Welcome the rays but don’t let them kill you

PROFESSIONAL HELP St Mary's Hospital cancer nurse specialist Carol Coley checks a patients skin with a dermatoscope
PROFESSIONAL HELP St Mary's Hospital cancer nurse specialist Carol Coley checks a patients skin with a dermatoscope
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Skin cancer cases are soaring in our area as thousands of sun worshippers fail to protect themselves from harmful rays, The News can reveal.

Last year 274 people were diagnosed with malignant melanoma – the most serious form of skin cancer – a 35 per cent rise year-on-year.

Experts at Portsmouth Hospital’s NHS Trust’s Dermatology Department also diagnosed 843 squamous cell carcinomas.

New cases of this less serious form of skin cancer fell by about five per cent from 2009.

But worryingly new cases of basal cell carcinoma – the most common form of skin cancer – rose by 12 per cent to 1,915 last year.

Medics put the rise down to a combination of factors including a failure to use adequate sun protection, a large service personnel population, Portsmouth’s south coast location and a high number of people who enjoy water sports and sailing as a hobby, so spend more time in the sun.

Carol Coley, skin cancer nurse specialist at Portsmouth Hospitals NHS Trust, says: ‘The referral rate from GPs to the Dermatology Department has doubled over the last couple of months.

‘We are receiving about 15 to 20 (referrals) each day for people to be seen in our fast-track pigmented skin lesion clinic to check for a suspected skin cancer.

‘GPs are being more cautious.

‘Years ago sunscreen was not so readily available and people were not aware of the dangers of skin cancer.

‘Sunscreens need to have a high Sun Protection Factor (SPF) and a four or five-star rating.

‘By law in the UK all sunscreens have to have a star rating on their packaging.

‘The SPF protects against the UVB rays of the sun – the burning rays – and the star rating shows the protection level against UVA rays – the ageing rays.’

Worryingly, more patients are being diagnosed with skin cancer at a younger age.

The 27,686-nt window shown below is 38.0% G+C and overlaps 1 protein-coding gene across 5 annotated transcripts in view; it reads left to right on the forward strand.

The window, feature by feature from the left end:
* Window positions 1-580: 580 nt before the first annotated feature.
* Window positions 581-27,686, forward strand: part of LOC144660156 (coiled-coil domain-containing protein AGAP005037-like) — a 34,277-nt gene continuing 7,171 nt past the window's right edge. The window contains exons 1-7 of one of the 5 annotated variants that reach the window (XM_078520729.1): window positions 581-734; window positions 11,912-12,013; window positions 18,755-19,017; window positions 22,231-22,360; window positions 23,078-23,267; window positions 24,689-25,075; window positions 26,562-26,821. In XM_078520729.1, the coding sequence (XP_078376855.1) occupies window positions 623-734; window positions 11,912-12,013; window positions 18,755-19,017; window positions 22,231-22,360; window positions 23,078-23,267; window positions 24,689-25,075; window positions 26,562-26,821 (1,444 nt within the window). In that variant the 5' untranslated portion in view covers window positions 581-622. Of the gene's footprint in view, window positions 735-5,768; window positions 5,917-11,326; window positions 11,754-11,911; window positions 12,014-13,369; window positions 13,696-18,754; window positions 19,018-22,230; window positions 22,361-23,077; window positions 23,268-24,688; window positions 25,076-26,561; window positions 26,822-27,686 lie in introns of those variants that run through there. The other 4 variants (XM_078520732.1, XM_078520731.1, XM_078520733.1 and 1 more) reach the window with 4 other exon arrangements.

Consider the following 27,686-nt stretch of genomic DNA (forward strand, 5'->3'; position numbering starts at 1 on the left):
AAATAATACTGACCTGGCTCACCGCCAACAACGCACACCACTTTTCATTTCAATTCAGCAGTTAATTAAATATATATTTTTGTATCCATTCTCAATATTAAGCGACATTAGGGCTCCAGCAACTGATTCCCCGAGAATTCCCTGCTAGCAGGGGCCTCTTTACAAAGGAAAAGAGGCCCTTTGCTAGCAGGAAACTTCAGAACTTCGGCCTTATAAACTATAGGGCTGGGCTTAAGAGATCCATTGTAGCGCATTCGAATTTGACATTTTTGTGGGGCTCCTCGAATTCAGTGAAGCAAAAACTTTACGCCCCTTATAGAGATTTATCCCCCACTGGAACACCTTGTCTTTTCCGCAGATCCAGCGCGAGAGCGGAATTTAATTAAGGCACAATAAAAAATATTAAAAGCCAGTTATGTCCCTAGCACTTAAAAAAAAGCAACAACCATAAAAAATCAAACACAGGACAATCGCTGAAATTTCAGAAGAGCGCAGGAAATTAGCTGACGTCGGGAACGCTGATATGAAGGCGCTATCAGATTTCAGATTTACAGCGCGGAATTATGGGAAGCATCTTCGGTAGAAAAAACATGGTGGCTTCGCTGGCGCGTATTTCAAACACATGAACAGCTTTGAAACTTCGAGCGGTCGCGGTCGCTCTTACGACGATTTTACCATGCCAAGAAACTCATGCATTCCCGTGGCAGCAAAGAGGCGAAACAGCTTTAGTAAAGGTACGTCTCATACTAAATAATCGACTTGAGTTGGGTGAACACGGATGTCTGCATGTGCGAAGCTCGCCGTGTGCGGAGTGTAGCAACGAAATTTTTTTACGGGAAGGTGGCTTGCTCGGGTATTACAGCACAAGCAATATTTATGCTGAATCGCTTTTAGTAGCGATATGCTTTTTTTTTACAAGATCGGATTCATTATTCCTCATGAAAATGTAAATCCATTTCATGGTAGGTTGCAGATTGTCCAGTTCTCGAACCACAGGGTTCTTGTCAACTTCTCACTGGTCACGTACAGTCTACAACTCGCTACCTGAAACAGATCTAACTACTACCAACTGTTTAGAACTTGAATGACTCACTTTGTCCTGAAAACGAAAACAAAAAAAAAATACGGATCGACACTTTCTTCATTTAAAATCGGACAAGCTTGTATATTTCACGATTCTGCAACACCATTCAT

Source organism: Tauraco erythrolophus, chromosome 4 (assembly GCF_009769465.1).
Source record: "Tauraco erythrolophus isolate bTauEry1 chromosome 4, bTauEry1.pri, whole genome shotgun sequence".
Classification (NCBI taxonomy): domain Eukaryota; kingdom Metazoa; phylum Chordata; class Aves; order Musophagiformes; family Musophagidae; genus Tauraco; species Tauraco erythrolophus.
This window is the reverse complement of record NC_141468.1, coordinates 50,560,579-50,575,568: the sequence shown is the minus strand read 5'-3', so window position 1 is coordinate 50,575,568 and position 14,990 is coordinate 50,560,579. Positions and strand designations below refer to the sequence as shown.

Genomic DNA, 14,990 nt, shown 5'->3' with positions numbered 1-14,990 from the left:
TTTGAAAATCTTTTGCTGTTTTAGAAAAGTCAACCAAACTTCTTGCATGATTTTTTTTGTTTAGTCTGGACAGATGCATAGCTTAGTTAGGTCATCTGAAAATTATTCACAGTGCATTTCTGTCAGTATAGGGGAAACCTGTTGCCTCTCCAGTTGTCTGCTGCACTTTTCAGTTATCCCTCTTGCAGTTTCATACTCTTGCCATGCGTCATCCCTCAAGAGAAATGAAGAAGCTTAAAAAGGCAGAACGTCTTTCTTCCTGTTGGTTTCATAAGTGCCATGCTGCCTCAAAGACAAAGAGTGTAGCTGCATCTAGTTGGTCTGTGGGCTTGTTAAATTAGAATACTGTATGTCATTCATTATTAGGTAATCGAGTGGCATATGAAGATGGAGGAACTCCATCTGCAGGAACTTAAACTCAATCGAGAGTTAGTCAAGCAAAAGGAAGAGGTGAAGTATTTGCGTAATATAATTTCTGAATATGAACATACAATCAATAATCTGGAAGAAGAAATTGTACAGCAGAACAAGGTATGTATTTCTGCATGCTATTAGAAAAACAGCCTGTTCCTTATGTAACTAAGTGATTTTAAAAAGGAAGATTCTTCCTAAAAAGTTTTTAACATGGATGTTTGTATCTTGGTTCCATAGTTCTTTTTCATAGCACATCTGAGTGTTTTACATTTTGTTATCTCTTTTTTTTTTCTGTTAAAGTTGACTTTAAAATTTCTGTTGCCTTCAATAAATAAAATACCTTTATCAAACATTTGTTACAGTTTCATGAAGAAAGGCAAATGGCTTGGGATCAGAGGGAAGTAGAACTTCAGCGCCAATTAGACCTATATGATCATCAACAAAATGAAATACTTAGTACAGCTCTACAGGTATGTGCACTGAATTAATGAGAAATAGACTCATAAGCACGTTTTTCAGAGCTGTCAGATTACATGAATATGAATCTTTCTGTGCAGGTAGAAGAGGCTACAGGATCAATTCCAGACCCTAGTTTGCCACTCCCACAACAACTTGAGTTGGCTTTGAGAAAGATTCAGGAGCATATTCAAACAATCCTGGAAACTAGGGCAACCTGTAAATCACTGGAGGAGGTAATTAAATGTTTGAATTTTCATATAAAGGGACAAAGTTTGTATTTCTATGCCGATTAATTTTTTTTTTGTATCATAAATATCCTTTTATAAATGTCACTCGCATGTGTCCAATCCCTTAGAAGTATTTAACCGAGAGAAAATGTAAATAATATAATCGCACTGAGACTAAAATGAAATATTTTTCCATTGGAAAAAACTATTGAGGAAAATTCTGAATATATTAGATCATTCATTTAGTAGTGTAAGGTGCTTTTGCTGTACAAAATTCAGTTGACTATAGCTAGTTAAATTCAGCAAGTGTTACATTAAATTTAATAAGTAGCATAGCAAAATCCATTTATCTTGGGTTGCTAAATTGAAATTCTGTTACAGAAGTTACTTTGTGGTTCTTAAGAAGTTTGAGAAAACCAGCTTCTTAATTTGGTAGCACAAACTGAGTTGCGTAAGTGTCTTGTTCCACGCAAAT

Staff at the Dermatology Department have recently diagnosed several patients in their 20s and one 18-year-old girl with a form of skin cancer.

Understandably, Carol cannot stress the importance of adequate sun protection enough.

‘I would personally use a cream with at least a 40 SPF,’ she adds.

‘If you have been diagnosed with skin cancer you can get factor 50 plus on prescription.

‘The big thing is not to burn. Everybody needs a bit of sun. They say 20 minutes a day out in the sun gives you adequate Vitamin D.

‘Try to avoid between 11am and 3pm when the sun is at its peak. You need to wear a hat to protect your face.

‘Sunbeds are a definite no-no. It can lead to premature ageing of your skin, wrinkles – you can look like a little bit of leather.

‘We are a seaside town.

‘We have got lots of people who like sailing as a hobby and service personnel.

‘People are becoming more aware of their moles, but some of them are leaving it too late.

‘If people have got moles they should take a digital image of them themselves, then they have got something they can check against once a month.’

She adds: ‘You can get a melanoma in your eye so you need to wear sunglasses to protect your eyes from sunlight.

‘They don’t have to be expensive, as long as they have got the British Safety standard.

‘If you can see light through your clothes, you can get sunburnt.

‘There are sachets you can get to put in your washing machine and it protects your clothes with a Sun Protection Factor.

‘We have got skimpier clothes, we have got longer holidays which have got cheaper. It’s lifestyle as well.’



There are several types of skin cancer. Non-melanoma skin cancer is the most common type of cancer diagnosed in the UK every year. There are two types of non-melanoma skin cancer – basal cell carcinoma and squamous cell carcinoma.

Malignant melanoma is the most serious form of skin cancer.


Sunburn can double your risk of skin cancer, so avoid sunbeds and stay out of direct sunlight between 11am and 3pm when the sun is at its peak.

Use a sunscreen with a high star rating and high sun protection factor to protect against harmful ultraviolet rays, which can also cause premature skin ageing.

Cover up with a T-shirt, hat and sunglasses and check skin for changes regularly.

Take digital photos of moles, which can be used to compare with future photos for changes.

If a mole changes or grows contact your GP and get it checked.


Basal cell carcinoma looks like a small, slow growing, shiny, pink or red lump. If left they can become crusty and ulcerate or bleed. They are most common on the face, ears, scalp, hands, shoulders and back.

Squamous cell carcinomas are normally pink lumps. They might have hard or scaly skin on the surface, can bleed easily and ulcerate. They are most commonly found on the face, lips, ears, hands, shoulders, neck, arms and legs.

A very early form of skin cancer is Bowen’s disease, which usually looks like a red patch, can itch and can appear anywhere on the body.

Malignant melanoma symptoms include a mole that is getting bigger, changing shape or getting an irregular edge, changing colour such as getting darker or becoming patchy or multi-shaded. Other symptoms include a mole that is itchy or painful, looks inflamed, bleeds or becomes crusty. Melanoma can start in the eye, but this is rare.


Most skin cancers are caused by long-term sun exposure. The risk increases if you have had episodes of sunburn as a child.

Fair-skinned people, with light hair and eyes and those more likely to burn than tan have a higher risk.

Other factors that increase the risk of non-melanoma skin cancer are age, a family history of skin cancer, some skin conditions or radiotherapy, a weakened immune system or exposure to some chemicals.